People think and behave differently in virtual reality than they do in real life

Immersive virtual reality (VR) can be remarkably lifelike, but new research has found a yawning gap between how people respond psychologically in VR and how they respond in real life, according to Science Daily.

"People expect VR experiences to mimic actual reality and thus induce similar forms of thought and behaviour," said Alan Kingstone, a professor in UBC's department of psychology and the study's senior author. "This study shows that there's a big separation between being in the real world, and being in a VR world."

How long is a Saturn day? Scientists finally know

Study on the planet's icy rings reveals a single day is just over 10-and-a-half hours long

After decades of uncertainty, scientists have finally figured out the length of a day on Saturn, according to Daily Mail.

Saturn’s peculiar magnetic field and landmark-free surface have long stood in the way of scientists’ ability to determine its rotation rate.

But, thanks to Cassini data, they’ve now solved the mystery.

Vibrations picked up by particles in the planet’s rings have provided a window into the movement of Saturn’s interior for the first time, revealing a day on the icy planet lasts just 10 hours, 33 minutes and 38 seconds.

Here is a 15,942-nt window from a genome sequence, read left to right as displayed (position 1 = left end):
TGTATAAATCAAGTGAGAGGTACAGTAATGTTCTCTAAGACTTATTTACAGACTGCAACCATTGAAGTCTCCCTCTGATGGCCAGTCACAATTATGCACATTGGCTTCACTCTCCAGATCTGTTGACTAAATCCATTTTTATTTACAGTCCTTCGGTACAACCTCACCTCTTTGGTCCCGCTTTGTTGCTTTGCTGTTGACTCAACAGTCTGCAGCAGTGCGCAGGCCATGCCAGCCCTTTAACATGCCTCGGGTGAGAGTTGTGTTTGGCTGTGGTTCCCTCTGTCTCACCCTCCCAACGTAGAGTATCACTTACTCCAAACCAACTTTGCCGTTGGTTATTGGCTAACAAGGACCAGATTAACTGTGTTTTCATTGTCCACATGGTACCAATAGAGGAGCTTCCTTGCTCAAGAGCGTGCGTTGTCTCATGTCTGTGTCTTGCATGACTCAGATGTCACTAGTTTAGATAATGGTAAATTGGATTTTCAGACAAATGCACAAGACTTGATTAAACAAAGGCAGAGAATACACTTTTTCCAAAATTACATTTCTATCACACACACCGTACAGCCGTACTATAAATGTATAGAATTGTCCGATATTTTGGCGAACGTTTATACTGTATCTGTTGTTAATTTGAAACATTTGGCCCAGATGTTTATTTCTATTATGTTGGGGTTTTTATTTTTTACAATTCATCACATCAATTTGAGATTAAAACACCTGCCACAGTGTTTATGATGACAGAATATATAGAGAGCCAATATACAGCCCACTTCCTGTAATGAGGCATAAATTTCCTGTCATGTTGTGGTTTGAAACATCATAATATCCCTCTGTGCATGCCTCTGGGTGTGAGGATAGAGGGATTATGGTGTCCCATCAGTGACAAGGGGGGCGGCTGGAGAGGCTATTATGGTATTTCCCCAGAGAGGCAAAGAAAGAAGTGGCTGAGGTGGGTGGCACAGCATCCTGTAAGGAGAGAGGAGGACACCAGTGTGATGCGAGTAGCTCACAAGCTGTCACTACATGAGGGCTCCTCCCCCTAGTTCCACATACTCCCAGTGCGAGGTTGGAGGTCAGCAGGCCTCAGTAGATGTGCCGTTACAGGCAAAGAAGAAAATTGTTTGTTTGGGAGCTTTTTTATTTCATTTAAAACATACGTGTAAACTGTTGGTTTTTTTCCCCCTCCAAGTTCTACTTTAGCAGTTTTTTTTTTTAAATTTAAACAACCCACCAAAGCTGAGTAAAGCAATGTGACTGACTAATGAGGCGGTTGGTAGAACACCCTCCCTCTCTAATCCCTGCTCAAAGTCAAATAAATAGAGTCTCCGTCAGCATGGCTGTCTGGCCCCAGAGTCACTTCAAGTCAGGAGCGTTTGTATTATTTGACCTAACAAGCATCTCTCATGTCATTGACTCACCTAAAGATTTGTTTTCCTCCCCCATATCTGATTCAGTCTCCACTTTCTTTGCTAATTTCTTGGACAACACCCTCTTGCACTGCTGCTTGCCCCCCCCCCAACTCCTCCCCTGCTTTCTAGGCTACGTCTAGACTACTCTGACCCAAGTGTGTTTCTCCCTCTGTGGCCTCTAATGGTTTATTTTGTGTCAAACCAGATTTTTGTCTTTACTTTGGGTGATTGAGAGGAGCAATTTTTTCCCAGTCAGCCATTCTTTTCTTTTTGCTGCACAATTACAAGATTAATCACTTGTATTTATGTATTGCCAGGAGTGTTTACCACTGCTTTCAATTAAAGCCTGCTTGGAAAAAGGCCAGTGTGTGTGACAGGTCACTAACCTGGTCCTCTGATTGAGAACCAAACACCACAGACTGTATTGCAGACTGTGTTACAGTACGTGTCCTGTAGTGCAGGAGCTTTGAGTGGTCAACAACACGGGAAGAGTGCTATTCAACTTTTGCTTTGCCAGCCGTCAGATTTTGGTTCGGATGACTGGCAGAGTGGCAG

The human brain works backwards to retrieve memories! We get a general overview when recalling an event before reconstructing details

Humans retrieve the memory of an event in reverse to how they saw it, a report has discovered.

Instead of constructing a past memory by building a picture from details of the event, the brain forms an overall 'gist' of what happened first, according to Daily Mail.

It then fills out the story by retrieving more detail.

This process seems to be the opposite of how the brain works when first encountering an event.

Thousands of stars turning into crystals

The first direct evidence of white dwarf stars solidifying into crystals has been discovered by astronomers at the University of Warwick, and our skies are filled with them, according to Science Daily.

Observations have revealed that dead remnants of stars like our Sun, called white dwarfs, have a core of solid oxygen and carbon due to a phase transition during their lifecycle similar to water turning into ice but at much higher temperatures. This could make them potentially billions of years older than previously thought.

The GEMSTONE planet: Researchers reveal 'shimmering' super-Earth 21 light years away that could be covered in sapphires and rubies

Researchers have discovered a unique 'shimmering' planet they say could be a new class of exoplanet.

Officially known as HD219134 b. it is 21 light years away from us in the constellation Cassiopeia, according to Daily Mail.

Astronomers say unlike Earth, it most likely does not have a massive core of iron, but is rich in calcium and aluminium which makes it incredibly rich in gemstones

'Perhaps it shimmers red to blue like rubies and sapphires, because these gemstones are aluminium oxides which are common on the exoplanet,' says Caroline Dorn, astrophysicist at the Institute for Computational Science of the University of Zurich who led the new study.